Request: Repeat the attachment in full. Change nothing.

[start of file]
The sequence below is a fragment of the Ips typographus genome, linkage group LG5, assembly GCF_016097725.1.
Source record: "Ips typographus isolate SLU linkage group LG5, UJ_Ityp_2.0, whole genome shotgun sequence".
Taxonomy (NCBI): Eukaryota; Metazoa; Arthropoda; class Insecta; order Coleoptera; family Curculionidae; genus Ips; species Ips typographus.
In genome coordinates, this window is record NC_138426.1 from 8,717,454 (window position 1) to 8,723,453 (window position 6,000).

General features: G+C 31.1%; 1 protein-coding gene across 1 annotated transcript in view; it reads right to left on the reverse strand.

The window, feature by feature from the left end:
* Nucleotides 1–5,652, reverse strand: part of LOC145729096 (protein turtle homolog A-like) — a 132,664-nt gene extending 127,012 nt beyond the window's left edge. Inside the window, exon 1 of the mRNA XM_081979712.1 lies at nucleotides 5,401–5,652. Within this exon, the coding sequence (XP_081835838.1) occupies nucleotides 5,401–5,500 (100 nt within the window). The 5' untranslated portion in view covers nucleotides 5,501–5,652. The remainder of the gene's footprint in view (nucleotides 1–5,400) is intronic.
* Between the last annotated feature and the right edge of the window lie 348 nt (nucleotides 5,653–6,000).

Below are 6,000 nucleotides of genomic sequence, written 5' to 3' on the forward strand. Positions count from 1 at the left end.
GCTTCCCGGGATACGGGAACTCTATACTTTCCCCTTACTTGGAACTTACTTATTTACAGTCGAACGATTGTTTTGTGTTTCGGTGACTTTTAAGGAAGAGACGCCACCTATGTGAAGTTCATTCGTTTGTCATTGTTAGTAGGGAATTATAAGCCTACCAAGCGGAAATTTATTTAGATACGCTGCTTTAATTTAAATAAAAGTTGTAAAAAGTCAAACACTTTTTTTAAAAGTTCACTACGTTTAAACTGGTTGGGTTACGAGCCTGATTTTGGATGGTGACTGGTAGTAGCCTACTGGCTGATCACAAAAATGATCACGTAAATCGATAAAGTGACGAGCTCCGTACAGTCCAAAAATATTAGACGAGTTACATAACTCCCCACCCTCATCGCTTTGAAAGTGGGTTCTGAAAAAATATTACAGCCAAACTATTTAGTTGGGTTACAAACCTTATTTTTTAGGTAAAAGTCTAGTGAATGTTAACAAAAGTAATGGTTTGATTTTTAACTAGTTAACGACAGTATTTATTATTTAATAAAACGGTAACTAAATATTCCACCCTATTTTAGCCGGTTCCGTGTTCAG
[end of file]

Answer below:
The sequence below is a fragment of the Ips typographus genome, linkage group LG5, assembly GCF_016097725.1.
Source record: "Ips typographus isolate SLU linkage group LG5, UJ_Ityp_2.0, whole genome shotgun sequence".
Taxonomy (NCBI): Eukaryota; Metazoa; Arthropoda; class Insecta; order Coleoptera; family Curculionidae; genus Ips; species Ips typographus.
In genome coordinates, this window is record NC_138426.1 from 8,717,454 (window position 1) to 8,723,453 (window position 6,000).

General features: G+C 31.1%; 1 protein-coding gene across 1 annotated transcript in view; it reads right to left on the reverse strand.

The window, feature by feature from the left end:
* Nucleotides 1–5,652, reverse strand: part of LOC145729096 (protein turtle homolog A-like) — a 132,664-nt gene extending 127,012 nt beyond the window's left edge. Inside the window, exon 1 of the mRNA XM_081979712.1 lies at nucleotides 5,401–5,652. Within this exon, the coding sequence (XP_081835838.1) occupies nucleotides 5,401–5,500 (100 nt within the window). The 5' untranslated portion in view covers nucleotides 5,501–5,652. The remainder of the gene's footprint in view (nucleotides 1–5,400) is intronic.
* Between the last annotated feature and the right edge of the window lie 348 nt (nucleotides 5,653–6,000).

Below are 6,000 nucleotides of genomic sequence, written 5' to 3' on the forward strand. Positions count from 1 at the left end.
GCTTCCCGGGATACGGGAACTCTATACTTTCCCCTTACTTGGAACTTACTTATTTACAGTCGAACGATTGTTTTGTGTTTCGGTGACTTTTAAGGAAGAGACGCCACCTATGTGAAGTTCATTCGTTTGTCATTGTTAGTAGGGAATTATAAGCCTACCAAGCGGAAATTTATTTAGATACGCTGCTTTAATTTAAATAAAAGTTGTAAAAAGTCAAACACTTTTTTTAAAAGTTCACTACGTTTAAACTGGTTGGGTTACGAGCCTGATTTTGGATGGTGACTGGTAGTAGCCTACTGGCTGATCACAAAAATGATCACGTAAATCGATAAAGTGACGAGCTCCGTACAGTCCAAAAATATTAGACGAGTTACATAACTCCCCACCCTCATCGCTTTGAAAGTGGGTTCTGAAAAAATATTACAGCCAAACTATTTAGTTGGGTTACAAACCTTATTTTTTAGGTAAAAGTCTAGTGAATGTTAACAAAAGTAATGGTTTGATTTTTAACTAGTTAACGACAGTATTTATTATTTAATAAAACGGTAACTAAATATTCCACCCTATTTTAGCCGGTTCCGTGTTCAG